Of course, it is best to arm ourselves to the teeth with nuclear weapons to ensure no one imposes their miserable regimes or awful ways of life on us. And to prevent us all shuddering with the fear of the threat of nuclear Armageddon on a daily basis, it’s a case of don’t worry, be happy, forget about it and watch TV. Even the very real danger of near-instant annihilation of the species is shoved to one side for the sake of a feel-good culture.

And the best way to instill that feeling is to have us endlessly treading around a wheel in a cage. Millions are locked into the pursuit of the Bernay’s model of happiness. They are locked into addiction. Addicted to the pursuit of acquisition, of hedonism, of chasing the dream. Addicted to the belief that there is a point to it all, where happiness is achieved by acquisitive materialism.

But, to paraphrase a sentiment from Buddhism: someone, somewhere, may well be suffering on our behalf for this happiness, this hedonism. There is no ‘may be’ about it.

So much blood has been spilled by those unfortunate enough to have been born in certain parts of the world on behalf of people in other parts of the world who deem the need to possess resources to be more worthy than the lives destroyed in order to grab them. Recall Madelaine Albright saying the deaths of 500,000 Iraqi children was a price worth paying for furthering the geo-political interests of US corporations. And yes, a drone attack here, some ‘collateral damage’ there, and those boys in the US control centres are happy with a hard days killing.

In the US Declaration of Independence, there is the phrase “Life, liberty and the pursuit of happiness.” Freedom and happiness (or the pursuit of it) is central, albeit built on the misery of others.

‘Life’, ‘liberty’ and ‘happiness’ have become debased. Fed to the masses, happiness has been confused with excessive individualism and the never-ending pursuit of material goods. It became hijacked by the likes of Bernays. With his knowledge of psycho-analysis (Sigmund Freud was his uncle), he knew it was relatively easy to manipulate desires and get people hooked on indulging in certain behaviour, even if ultimately they don’t really want or need those consumer products, those ‘false needs’, they strive to acquire. Getting them hooked is what really counts.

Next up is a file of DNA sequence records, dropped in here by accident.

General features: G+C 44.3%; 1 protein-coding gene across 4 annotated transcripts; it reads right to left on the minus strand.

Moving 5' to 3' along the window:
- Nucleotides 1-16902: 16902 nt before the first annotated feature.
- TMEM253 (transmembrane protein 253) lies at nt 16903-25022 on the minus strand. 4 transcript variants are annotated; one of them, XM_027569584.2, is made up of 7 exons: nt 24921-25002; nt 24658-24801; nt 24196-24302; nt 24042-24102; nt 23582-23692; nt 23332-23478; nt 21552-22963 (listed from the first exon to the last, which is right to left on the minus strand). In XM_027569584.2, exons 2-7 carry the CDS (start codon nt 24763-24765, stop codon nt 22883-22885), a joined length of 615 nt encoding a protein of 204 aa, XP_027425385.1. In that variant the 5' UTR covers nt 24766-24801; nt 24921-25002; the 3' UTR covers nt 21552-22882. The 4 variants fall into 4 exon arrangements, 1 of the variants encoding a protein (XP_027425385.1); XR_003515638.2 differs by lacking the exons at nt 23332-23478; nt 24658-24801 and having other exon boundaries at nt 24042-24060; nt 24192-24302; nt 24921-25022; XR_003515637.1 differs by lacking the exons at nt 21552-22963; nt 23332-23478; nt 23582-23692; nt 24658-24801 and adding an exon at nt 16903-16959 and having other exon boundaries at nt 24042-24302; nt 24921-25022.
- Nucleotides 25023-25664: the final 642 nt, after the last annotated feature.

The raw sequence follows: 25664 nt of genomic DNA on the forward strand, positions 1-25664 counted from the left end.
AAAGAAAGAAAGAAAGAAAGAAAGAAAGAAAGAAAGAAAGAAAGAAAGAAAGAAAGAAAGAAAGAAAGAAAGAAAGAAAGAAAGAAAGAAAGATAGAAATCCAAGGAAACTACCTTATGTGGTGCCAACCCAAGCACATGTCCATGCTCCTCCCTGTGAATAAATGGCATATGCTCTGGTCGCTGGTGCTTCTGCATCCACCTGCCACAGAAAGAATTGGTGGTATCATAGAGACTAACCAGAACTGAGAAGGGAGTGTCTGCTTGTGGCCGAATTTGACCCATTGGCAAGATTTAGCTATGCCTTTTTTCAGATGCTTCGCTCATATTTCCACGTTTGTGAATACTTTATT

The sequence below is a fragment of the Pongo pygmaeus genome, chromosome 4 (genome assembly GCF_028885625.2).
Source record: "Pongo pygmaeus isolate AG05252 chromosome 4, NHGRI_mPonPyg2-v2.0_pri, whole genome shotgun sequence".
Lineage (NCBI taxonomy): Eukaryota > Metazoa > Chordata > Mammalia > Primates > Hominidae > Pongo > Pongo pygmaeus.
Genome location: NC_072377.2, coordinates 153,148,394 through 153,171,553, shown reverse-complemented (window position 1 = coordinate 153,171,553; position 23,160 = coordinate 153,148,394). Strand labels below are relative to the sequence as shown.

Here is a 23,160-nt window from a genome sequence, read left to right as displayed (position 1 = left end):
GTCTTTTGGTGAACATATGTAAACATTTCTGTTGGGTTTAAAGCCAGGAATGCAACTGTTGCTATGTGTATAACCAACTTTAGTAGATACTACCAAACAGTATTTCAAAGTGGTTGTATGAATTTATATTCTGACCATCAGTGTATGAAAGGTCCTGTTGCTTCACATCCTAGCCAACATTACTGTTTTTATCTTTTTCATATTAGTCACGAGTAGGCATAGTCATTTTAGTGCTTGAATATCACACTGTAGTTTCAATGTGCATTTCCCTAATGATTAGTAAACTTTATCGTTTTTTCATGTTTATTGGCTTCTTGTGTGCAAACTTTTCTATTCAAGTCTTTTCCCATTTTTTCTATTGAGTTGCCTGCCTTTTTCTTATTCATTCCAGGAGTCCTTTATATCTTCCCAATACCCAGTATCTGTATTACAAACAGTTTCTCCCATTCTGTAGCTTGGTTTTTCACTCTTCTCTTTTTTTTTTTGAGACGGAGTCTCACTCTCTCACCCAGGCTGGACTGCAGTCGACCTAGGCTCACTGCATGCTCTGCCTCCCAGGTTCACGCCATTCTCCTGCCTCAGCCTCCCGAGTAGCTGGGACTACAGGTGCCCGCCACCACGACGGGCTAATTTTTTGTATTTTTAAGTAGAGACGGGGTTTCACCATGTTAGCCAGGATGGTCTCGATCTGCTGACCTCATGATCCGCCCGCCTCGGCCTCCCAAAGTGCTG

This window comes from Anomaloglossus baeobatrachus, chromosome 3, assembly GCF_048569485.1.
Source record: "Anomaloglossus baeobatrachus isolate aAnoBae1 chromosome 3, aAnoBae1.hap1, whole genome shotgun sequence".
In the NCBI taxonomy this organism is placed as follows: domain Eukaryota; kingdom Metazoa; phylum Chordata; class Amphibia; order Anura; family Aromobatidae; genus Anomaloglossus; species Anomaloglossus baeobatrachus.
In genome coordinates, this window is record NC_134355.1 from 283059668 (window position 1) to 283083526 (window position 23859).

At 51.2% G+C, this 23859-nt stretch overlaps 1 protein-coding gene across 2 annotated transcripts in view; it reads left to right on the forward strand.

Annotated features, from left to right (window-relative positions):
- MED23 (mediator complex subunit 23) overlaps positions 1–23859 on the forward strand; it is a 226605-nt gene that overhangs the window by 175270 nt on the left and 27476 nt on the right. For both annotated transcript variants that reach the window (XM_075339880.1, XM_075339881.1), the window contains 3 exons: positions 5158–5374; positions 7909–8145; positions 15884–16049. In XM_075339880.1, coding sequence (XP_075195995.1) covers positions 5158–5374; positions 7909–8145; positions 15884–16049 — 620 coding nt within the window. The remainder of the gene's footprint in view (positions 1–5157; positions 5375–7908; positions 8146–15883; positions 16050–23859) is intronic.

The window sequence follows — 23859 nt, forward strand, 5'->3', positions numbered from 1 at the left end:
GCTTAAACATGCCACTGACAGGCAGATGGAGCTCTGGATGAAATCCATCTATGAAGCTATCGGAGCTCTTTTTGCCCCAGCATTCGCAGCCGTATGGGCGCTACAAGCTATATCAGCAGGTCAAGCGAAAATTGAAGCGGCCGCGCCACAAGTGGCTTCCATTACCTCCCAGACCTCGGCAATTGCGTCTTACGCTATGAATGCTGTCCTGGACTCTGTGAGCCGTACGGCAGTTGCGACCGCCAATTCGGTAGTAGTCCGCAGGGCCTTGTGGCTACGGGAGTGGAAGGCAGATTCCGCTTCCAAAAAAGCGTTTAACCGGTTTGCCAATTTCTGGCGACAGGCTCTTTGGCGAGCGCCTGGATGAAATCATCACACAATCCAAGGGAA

You have no time to think about the disillusionment because you are all too busy buying the next quick-fix for happiness product. It’s called retail ‘therapy’ for good reason. A therapy that has no long-term benefit. It’s a feel-bad, feel-good then feel bad again spiral.

But who needs this form of ‘happiness’, this type of ‘liberty’, ultimately underpinned by an Albright-esque view of life and death? No one. Yet the masses are encouraged to swallow the lies. The propaganda is pervasive.

Look no further than all those feel-good Hollywood trash films, passed off as ‘blockbusters’, that gloss over or usually ignore all the mundane, miserable aspects of life in working class ‘America’. Little wonder half the world seems to want to live in the US. The need to portray a bogus notion of happiness has served to kick reality into touch. The Hollywood propaganda machine has seen to that.

The ‘wealth creators’ and their crimes against humanity